Walter secures work at a local lumber mill, surrounding himself with people who’d feel very much justified in exacting their own nasty retribution if they discovered his secret. Shots of whirring buzz saws and towering piles of wood and metal reinforce the palpable danger he faces.
Walter keeps a low profile, endeavouring to work hard and sustain a communication with his colleagues that’s merely phatic. However, Walter’s humble reserve attracts the attention of Vicki, played by Kevin Bacon’s wife Kyra Sedgwick. Vicki’s tough, seasoned demeanour means she easily survives in her masculine workplace – it appears she’s experienced many hardships.
Despite Walter’s detachment, he eventually buckles under Vicki’s persistent advances, letting her into his life. It is comforting to see Walter drop his oppressive, steely façade and embrace a kind, understanding person: you invest far more into the pair’s real, raw relationship than you would the decidedly unreal ‘romance’ of many releases. As their relationship grows, however, you are acutely aware of Walter’s secret and wait anxiously for him to reveal it, fearing the worst.
Society’s vindictive, unhelpful attitude towards paedophiles is represented in Seargent Lucas (Mos Def), Walter’s parole officer. Lucas is a consummate unprofessional, aggressively flouting his authority in an attempt to rile the civil, tortured Walter. He has no interest in rehabilitation and makes clear the intentions of his regular visits to Walter’s home – ‘I don’t know why they keep letting freaks like you out on the street, it just means we have to catch you all over again’. The resentment Lucas has for Walter can be understood, Lucas speaks of a highly unpleasant paedophilic crime he was once witness to, but he is nevertheless awfully unsuited to the job and generally an obnoxious screen presence.
The viewer’s sympathy for Walter comes so very close to being crushed when he befriends Robin, a lonely, precocious young girl with an interest in wildfowl; their final scene together makes for highly uncomfortable and unpredictable viewing. What is revealed during their interactions is both tragic and enlightening – it’s a very well executed piece of filmmaking.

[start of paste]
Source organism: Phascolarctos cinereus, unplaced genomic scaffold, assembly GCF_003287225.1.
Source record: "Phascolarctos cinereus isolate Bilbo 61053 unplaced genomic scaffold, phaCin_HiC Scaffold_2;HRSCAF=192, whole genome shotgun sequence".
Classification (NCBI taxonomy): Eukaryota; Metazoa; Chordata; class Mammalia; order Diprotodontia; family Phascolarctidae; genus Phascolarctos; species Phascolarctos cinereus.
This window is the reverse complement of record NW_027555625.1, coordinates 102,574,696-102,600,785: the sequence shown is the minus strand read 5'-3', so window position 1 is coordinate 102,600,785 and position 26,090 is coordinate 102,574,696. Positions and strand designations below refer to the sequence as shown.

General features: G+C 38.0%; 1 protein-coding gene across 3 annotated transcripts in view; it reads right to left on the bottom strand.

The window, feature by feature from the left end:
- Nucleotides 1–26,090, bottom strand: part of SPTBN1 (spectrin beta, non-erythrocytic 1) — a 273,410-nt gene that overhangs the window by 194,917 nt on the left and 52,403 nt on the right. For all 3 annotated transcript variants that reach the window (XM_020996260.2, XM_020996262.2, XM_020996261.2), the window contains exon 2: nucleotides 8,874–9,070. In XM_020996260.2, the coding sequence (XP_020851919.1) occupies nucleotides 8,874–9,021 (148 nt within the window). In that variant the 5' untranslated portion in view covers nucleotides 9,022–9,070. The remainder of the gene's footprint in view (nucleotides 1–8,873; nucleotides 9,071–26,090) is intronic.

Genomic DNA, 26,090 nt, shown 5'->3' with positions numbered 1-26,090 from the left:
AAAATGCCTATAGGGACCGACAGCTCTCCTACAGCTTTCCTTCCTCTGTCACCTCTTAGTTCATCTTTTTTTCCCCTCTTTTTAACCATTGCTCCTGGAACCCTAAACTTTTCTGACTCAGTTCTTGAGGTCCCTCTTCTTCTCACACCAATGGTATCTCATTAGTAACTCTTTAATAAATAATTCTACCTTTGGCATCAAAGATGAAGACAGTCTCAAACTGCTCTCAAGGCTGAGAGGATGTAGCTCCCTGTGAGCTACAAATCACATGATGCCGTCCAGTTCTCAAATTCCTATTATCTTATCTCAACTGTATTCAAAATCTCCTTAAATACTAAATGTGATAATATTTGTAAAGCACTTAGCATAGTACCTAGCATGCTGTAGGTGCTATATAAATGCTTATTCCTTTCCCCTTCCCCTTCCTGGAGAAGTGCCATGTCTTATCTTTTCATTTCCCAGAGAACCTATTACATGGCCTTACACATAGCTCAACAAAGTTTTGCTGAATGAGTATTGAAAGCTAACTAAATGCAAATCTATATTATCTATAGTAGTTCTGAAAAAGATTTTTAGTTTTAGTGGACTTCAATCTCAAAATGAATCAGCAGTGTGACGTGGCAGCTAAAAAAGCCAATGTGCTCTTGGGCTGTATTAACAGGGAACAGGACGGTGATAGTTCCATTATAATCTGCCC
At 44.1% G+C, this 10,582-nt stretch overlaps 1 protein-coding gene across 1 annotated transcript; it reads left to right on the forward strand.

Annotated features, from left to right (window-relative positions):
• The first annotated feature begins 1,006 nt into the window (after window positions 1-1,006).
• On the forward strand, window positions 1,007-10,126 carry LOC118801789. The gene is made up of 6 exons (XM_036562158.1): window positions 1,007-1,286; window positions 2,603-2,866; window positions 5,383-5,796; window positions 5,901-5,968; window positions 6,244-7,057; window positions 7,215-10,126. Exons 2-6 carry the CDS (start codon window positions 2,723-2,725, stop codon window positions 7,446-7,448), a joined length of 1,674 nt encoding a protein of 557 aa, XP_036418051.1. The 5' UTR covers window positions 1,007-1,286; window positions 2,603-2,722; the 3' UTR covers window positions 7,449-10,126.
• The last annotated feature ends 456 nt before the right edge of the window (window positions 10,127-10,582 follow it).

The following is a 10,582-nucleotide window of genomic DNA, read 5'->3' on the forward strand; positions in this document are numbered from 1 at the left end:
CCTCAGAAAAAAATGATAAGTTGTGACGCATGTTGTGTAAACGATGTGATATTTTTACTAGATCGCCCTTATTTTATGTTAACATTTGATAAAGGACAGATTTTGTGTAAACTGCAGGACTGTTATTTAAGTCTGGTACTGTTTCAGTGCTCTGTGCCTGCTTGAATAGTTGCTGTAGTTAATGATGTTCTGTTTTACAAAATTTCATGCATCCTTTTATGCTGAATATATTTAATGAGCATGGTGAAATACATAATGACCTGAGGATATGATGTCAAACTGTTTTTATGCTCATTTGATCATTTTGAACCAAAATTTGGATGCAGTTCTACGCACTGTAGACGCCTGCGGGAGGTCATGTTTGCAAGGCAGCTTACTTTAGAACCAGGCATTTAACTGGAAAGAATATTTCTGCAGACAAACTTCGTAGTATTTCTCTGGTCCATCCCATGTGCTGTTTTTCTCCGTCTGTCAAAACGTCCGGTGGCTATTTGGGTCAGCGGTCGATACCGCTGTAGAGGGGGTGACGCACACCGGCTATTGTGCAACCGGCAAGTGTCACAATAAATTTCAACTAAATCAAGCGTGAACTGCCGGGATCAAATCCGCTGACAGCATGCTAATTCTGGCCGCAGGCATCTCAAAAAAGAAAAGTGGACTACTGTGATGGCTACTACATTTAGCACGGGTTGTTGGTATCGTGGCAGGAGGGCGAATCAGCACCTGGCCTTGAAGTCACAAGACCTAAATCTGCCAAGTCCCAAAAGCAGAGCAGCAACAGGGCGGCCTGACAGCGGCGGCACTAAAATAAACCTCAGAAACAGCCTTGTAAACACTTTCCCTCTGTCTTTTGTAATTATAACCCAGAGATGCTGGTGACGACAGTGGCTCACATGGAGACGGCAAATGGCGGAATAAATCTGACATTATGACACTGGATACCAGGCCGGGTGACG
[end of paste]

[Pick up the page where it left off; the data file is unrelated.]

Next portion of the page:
It is pitiful that The Woodsman reached a peak of 84 cinemas during its release in the United States, its UK theatre run was also shamefully limited. Unfortunately, I think a film with more ‘gunishment’ would have had greater commercial viability. On the other hand, The Paedophile Next Door had and continues to have, through Channel 4’s online service, an audience that numbers in the tens of millions. Even if only a minority watched it with close attention, the documentary’s infiltration of the mainstream has hopefully planted thoughts of measure and understanding in the minds of many.
The Stoke Film Theatre is celebrating its 40th birthday this year. It opened its doors in September 1974, a time of great vitality in world cinema. With people like Michael Bay running amok, how well does contemporary cinema serve film fans?
Located in Stoke-on-Trent, Staffordshire, the Stoke Film Theatre has committed itself to showing a wide range of films to the public. It’s a great cultural jewel whose considerable patronage is of all ages. The Theatre’s schedule is split into three parts: Main Programme, Screen Monday and Screen Wednesday. The Main Programme comprises new films that are both obscure and wide releases. Tickets cost £6 or £5 for a concessions ticket. Screen Monday showings are free and vary in content, the latest Monday season is in tribute to the late Philip Seymour Hoffman.